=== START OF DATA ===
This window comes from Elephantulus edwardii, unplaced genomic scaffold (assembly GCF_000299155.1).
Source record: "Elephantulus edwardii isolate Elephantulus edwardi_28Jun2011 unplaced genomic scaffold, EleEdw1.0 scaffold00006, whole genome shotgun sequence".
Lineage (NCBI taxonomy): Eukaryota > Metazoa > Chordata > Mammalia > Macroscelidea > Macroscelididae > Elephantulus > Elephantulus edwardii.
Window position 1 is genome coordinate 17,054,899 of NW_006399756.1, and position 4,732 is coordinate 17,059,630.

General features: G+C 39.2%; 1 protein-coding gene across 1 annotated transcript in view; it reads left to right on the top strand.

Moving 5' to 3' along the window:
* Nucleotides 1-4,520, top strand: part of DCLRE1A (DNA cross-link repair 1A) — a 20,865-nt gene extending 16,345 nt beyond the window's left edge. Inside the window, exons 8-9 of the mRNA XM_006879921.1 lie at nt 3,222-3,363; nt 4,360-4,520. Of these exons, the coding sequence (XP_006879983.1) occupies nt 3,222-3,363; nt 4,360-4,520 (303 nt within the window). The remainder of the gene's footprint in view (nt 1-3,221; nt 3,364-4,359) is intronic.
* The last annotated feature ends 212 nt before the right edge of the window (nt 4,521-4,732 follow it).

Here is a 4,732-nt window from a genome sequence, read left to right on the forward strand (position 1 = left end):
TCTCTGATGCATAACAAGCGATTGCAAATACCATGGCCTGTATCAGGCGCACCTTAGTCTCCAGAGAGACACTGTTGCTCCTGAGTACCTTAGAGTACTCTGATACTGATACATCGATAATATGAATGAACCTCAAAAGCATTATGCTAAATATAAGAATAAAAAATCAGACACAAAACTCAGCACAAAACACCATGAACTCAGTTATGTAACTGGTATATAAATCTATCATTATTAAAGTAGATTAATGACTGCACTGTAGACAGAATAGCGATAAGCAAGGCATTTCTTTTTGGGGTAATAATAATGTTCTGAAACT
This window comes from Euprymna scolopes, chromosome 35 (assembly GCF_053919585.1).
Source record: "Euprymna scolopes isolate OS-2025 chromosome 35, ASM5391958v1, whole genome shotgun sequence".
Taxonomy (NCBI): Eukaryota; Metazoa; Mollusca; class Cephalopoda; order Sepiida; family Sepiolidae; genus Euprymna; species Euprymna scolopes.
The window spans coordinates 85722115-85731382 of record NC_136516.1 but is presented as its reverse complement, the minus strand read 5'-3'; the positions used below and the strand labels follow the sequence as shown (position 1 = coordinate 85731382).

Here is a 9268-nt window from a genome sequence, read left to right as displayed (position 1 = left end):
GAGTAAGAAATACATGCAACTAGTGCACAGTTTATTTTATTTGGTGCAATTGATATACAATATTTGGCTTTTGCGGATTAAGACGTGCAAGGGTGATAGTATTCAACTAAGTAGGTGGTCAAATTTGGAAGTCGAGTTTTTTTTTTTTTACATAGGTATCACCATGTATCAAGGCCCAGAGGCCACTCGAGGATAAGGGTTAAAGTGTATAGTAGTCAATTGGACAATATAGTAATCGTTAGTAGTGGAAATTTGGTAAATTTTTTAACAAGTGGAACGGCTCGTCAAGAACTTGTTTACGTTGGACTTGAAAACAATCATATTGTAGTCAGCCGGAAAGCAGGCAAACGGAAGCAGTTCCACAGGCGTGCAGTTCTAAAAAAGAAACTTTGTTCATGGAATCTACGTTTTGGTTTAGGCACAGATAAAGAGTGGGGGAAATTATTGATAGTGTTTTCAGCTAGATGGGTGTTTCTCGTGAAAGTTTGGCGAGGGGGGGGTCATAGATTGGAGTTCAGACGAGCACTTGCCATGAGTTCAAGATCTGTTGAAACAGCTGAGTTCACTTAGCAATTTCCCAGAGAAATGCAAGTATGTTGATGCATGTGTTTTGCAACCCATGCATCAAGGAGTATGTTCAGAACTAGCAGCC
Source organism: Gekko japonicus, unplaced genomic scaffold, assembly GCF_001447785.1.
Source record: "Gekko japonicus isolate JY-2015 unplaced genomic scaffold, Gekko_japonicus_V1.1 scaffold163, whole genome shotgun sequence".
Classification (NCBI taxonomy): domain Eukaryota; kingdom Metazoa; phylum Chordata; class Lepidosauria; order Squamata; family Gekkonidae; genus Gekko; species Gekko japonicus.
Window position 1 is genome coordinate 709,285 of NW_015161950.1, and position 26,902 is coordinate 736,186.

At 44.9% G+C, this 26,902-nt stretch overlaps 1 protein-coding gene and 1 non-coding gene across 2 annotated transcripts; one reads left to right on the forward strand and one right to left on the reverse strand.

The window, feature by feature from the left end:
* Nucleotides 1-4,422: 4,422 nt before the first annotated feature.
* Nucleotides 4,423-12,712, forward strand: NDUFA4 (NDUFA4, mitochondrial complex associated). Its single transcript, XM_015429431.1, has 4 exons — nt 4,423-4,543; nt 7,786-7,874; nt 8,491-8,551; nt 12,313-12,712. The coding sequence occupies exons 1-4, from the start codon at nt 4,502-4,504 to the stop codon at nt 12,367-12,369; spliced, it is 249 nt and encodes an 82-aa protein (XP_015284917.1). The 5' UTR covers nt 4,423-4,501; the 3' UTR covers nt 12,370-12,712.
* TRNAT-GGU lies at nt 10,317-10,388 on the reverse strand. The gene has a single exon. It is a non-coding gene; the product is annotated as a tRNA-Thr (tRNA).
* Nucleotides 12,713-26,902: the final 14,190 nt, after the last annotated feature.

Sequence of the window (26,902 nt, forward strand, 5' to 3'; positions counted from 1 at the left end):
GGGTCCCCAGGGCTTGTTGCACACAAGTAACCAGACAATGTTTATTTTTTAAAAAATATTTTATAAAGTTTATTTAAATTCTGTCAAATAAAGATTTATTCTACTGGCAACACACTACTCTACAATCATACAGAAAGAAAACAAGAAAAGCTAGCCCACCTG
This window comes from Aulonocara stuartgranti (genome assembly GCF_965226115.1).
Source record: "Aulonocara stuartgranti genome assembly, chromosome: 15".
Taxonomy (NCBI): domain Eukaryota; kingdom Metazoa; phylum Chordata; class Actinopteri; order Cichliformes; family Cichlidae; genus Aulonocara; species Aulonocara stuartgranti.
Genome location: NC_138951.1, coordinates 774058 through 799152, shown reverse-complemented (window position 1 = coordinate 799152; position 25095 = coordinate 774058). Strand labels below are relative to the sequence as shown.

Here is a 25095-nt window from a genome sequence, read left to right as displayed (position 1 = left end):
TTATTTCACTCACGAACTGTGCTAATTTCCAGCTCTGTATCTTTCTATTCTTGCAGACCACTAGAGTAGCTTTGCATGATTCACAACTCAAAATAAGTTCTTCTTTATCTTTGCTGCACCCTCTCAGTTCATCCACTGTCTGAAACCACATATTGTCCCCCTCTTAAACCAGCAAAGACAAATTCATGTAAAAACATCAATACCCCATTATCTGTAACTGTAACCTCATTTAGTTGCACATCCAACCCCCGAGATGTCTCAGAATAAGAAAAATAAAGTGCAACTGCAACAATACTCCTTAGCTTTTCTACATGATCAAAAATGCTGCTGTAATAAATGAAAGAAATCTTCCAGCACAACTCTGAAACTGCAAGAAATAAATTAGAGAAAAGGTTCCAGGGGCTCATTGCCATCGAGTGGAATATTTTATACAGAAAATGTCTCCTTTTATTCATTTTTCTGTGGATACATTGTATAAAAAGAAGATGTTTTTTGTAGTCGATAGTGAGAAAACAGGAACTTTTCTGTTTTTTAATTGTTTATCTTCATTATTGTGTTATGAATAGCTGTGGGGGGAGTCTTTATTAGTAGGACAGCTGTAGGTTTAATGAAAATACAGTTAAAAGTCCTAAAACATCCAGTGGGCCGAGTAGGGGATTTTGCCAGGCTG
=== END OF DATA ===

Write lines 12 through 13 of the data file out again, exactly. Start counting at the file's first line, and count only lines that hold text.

Source record: "Euprymna scolopes isolate OS-2025 chromosome 35, ASM5391958v1, whole genome shotgun sequence".
Taxonomy (NCBI): Eukaryota; Metazoa; Mollusca; class Cephalopoda; order Sepiida; family Sepiolidae; genus Euprymna; species Euprymna scolopes.